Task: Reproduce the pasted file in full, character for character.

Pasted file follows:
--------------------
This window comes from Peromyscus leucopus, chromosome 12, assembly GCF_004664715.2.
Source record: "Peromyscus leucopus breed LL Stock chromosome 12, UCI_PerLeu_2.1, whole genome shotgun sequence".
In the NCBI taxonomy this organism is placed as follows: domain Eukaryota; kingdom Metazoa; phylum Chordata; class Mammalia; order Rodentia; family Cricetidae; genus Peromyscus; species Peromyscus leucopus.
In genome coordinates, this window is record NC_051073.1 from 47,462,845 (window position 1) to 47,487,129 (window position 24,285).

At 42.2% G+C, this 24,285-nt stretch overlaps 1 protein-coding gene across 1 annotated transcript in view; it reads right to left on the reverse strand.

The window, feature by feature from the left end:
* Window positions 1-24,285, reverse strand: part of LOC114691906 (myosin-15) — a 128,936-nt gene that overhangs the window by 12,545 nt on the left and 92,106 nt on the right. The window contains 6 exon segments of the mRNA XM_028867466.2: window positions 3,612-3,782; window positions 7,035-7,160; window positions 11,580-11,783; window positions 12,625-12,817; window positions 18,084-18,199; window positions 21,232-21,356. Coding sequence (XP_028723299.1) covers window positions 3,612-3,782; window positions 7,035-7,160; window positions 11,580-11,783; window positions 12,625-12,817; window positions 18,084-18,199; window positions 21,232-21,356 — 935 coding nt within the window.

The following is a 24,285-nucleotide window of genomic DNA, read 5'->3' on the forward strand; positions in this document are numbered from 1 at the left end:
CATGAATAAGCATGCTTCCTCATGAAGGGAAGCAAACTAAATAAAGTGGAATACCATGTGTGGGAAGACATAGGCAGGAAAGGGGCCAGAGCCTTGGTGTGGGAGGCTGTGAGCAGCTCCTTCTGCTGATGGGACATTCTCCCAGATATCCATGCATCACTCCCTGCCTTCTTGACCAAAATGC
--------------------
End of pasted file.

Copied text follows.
This window comes from Peromyscus leucopus, chromosome 12, assembly GCF_004664715.2.
Source record: "Peromyscus leucopus breed LL Stock chromosome 12, UCI_PerLeu_2.1, whole genome shotgun sequence".
In the NCBI taxonomy this organism is placed as follows: domain Eukaryota; kingdom Metazoa; phylum Chordata; class Mammalia; order Rodentia; family Cricetidae; genus Peromyscus; species Peromyscus leucopus.
In genome coordinates, this window is record NC_051073.1 from 47,462,845 (window position 1) to 47,487,129 (window position 24,285).

At 42.2% G+C, this 24,285-nt stretch overlaps 1 protein-coding gene across 1 annotated transcript in view; it reads right to left on the reverse strand.

The window, feature by feature from the left end:
* Window positions 1-24,285, reverse strand: part of LOC114691906 (myosin-15) — a 128,936-nt gene that overhangs the window by 12,545 nt on the left and 92,106 nt on the right. The window contains 6 exon segments of the mRNA XM_028867466.2: window positions 3,612-3,782; window positions 7,035-7,160; window positions 11,580-11,783; window positions 12,625-12,817; window positions 18,084-18,199; window positions 21,232-21,356. Coding sequence (XP_028723299.1) covers window positions 3,612-3,782; window positions 7,035-7,160; window positions 11,580-11,783; window positions 12,625-12,817; window positions 18,084-18,199; window positions 21,232-21,356 — 935 coding nt within the window.

The following is a 24,285-nucleotide window of genomic DNA, read 5'->3' on the forward strand; positions in this document are numbered from 1 at the left end:
CATGAATAAGCATGCTTCCTCATGAAGGGAAGCAAACTAAATAAAGTGGAATACCATGTGTGGGAAGACATAGGCAGGAAAGGGGCCAGAGCCTTGGTGTGGGAGGCTGTGAGCAGCTCCTTCTGCTGATGGGACATTCTCCCAGATATCCATGCATCACTCCCTGCCTTCTTGACCAAAATGC